Catacomb of Pontian

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A drawing of the baptistry in the Catacomb of Pontian

The Catacomb(s) of Pontian is one of the catacombs of Rome on the Via Portuensis, notable for containing the original tombs of Pope Anastasius I (399–401) and his son Pope Innocent I (401–417).[1] The Catacomb was discovered by famed Italian explorer Antonio Bosio in 1618.[2]

Both Anastasius I and Innocent I were traditionally regarded as martyrs, but this is now regarded as dubious, due to the lack of a contemporaneous persecution.[1] In the ninth century, Pope Sergius II moved both popes to San Martino ai Monti in an effort to save them from destruction during the Lombard invasion.[1] The catacomb does not contain the tomb of Pope Pontian, who was interred in the Catacomb of Callixtus, nor is it named after him; rather it is named after an unknown third-century Christian martyr.[2]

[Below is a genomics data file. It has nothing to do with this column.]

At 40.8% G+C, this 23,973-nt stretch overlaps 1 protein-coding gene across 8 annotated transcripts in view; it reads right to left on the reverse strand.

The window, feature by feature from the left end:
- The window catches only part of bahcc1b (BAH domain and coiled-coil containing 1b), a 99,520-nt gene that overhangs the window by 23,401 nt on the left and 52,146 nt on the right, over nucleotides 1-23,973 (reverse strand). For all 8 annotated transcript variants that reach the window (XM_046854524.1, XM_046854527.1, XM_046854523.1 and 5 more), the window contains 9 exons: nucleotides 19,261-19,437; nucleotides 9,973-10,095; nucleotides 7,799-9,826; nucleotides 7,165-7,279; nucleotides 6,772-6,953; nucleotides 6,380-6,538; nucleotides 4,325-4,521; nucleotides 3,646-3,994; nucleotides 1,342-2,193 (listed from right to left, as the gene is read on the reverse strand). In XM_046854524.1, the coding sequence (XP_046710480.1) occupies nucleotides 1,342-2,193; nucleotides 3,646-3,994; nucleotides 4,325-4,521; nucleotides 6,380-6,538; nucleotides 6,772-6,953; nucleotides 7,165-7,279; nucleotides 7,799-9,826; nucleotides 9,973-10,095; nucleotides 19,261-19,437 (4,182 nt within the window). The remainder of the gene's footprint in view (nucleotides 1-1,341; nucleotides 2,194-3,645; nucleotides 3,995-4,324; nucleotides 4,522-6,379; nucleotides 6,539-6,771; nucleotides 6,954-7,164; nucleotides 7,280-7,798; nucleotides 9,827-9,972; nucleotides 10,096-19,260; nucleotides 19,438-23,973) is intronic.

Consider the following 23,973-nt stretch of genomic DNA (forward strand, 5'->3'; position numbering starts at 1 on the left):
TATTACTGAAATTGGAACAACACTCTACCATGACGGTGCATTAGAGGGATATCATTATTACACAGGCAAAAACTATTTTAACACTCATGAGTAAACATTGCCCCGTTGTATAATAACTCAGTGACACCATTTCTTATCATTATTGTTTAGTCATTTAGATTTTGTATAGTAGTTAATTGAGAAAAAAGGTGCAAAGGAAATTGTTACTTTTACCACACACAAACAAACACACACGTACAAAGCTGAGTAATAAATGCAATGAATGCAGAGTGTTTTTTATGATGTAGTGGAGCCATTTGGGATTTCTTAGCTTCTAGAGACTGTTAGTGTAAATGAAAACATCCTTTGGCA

Other notable remains in the Catacomb include: Saints Abdon and Sennen, martyrs Milix and Vincent, Saint Pollio, Saint Candida, Saint Pigmenius,[2] and Saint Quirinus of Rome. The Catacomb contains a fifth/sixth-century fresco of Saints Marcellinus and Peter along with Saint Pollio, as well as an ancient baptistry containing a painting of the crowning of Abdon and Sennen.[2]

Notes[edit]

  1. ^ a b c Reardon, 2004, p. 38.
  2. ^ a b c d Marucchi, Orazio. 2003. Manual of Christian Archeology. p. 151.

References[edit]

  • Reardon, Wendy J. 2004. The Deaths of the Popes. Macfarland & Company, Inc. ISBN 0-7864-1527-4